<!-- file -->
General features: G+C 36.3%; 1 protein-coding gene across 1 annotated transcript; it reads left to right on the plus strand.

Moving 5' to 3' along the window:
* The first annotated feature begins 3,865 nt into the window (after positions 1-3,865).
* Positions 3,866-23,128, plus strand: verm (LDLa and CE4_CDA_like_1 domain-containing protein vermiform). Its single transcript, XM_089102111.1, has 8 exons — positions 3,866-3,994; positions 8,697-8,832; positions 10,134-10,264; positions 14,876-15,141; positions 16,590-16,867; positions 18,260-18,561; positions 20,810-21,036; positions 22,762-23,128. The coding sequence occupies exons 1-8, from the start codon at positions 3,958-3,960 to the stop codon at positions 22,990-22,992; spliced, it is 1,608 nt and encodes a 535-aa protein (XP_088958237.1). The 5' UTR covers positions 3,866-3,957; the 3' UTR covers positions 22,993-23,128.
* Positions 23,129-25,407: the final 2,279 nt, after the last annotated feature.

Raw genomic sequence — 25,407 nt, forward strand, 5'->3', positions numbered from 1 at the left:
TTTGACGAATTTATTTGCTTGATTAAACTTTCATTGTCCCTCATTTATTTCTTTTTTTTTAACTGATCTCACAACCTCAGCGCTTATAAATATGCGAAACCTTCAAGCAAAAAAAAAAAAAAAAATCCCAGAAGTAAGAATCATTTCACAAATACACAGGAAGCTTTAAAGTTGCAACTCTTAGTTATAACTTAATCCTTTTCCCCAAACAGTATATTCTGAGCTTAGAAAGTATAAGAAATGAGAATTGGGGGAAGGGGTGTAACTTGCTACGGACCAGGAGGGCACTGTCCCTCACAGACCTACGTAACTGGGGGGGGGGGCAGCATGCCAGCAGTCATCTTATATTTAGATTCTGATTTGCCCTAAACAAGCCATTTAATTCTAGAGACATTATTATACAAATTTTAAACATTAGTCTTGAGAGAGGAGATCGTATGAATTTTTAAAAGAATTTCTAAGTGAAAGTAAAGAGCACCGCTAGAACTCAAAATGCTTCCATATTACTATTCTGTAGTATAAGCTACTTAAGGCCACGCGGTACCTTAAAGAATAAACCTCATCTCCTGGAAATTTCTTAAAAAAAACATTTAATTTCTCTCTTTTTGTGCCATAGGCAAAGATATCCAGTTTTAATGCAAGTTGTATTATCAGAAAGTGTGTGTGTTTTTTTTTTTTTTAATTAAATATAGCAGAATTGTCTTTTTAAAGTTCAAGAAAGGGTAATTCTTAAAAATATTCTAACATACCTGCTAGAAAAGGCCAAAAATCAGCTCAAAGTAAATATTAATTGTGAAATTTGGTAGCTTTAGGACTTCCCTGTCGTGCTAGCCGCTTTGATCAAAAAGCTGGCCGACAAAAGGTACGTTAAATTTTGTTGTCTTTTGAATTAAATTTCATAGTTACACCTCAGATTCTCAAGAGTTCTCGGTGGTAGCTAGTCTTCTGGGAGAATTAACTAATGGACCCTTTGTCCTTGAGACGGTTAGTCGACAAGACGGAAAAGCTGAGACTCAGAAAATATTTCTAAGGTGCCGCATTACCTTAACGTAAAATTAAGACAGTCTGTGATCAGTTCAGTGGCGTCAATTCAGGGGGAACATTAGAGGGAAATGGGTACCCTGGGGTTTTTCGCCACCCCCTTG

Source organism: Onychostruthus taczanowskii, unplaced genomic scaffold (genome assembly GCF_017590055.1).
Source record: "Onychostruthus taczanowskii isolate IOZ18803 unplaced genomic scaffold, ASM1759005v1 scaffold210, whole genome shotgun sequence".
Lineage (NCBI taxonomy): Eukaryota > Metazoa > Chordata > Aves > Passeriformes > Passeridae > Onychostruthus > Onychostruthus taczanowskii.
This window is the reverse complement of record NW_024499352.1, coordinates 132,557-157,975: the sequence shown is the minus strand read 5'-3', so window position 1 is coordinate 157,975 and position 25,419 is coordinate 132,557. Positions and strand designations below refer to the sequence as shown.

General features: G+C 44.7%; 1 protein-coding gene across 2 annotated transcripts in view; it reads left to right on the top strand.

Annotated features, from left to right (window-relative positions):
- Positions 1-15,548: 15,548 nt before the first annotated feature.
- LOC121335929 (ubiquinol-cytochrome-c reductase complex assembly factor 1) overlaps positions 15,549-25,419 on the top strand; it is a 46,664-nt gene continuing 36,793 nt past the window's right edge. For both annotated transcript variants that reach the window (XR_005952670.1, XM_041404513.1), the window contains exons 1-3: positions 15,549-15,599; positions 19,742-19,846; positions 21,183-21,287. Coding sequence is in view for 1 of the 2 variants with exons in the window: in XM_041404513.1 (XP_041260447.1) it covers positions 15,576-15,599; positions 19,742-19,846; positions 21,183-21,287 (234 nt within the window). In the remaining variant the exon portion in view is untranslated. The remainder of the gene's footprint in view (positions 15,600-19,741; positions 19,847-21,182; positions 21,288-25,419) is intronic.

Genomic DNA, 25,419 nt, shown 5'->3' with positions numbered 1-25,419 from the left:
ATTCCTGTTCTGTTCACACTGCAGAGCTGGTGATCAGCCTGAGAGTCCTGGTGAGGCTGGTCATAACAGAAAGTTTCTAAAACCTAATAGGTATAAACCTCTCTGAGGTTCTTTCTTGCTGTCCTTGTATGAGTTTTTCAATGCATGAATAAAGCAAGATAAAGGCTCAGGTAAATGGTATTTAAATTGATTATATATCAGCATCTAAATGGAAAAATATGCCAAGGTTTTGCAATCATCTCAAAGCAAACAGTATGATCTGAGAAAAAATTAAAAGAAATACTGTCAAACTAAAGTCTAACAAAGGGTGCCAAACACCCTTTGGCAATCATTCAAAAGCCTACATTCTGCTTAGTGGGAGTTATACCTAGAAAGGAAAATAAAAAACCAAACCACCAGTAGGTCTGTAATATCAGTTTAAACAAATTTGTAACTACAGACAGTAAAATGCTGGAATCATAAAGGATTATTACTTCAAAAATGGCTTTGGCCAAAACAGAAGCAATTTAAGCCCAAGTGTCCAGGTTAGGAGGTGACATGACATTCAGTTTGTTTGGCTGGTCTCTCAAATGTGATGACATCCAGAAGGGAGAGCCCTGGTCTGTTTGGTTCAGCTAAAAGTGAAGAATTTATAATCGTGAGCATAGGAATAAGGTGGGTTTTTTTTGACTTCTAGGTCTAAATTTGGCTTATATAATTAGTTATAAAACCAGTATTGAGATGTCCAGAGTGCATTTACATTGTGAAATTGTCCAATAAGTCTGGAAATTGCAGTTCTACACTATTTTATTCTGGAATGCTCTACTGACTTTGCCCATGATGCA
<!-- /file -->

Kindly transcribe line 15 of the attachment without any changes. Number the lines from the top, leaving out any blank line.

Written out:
- LOC121335929 (ubiquinol-cytochrome-c reductase complex assembly factor 1) overlaps positions 15,549-25,419 on the top strand; it is a 46,664-nt gene continuing 36,793 nt past the window's right edge. For both annotated transcript variants that reach the window (XR_005952670.1, XM_041404513.1), the window contains exons 1-3: positions 15,549-15,599; positions 19,742-19,846; positions 21,183-21,287. Coding sequence is in view for 1 of the 2 variants with exons in the window: in XM_041404513.1 (XP_041260447.1) it covers positions 15,576-15,599; positions 19,742-19,846; positions 21,183-21,287 (234 nt within the window). In the remaining variant the exon portion in view is untranslated. The remainder of the gene's footprint in view (positions 15,600-19,741; positions 19,847-21,182; positions 21,288-25,419) is intronic.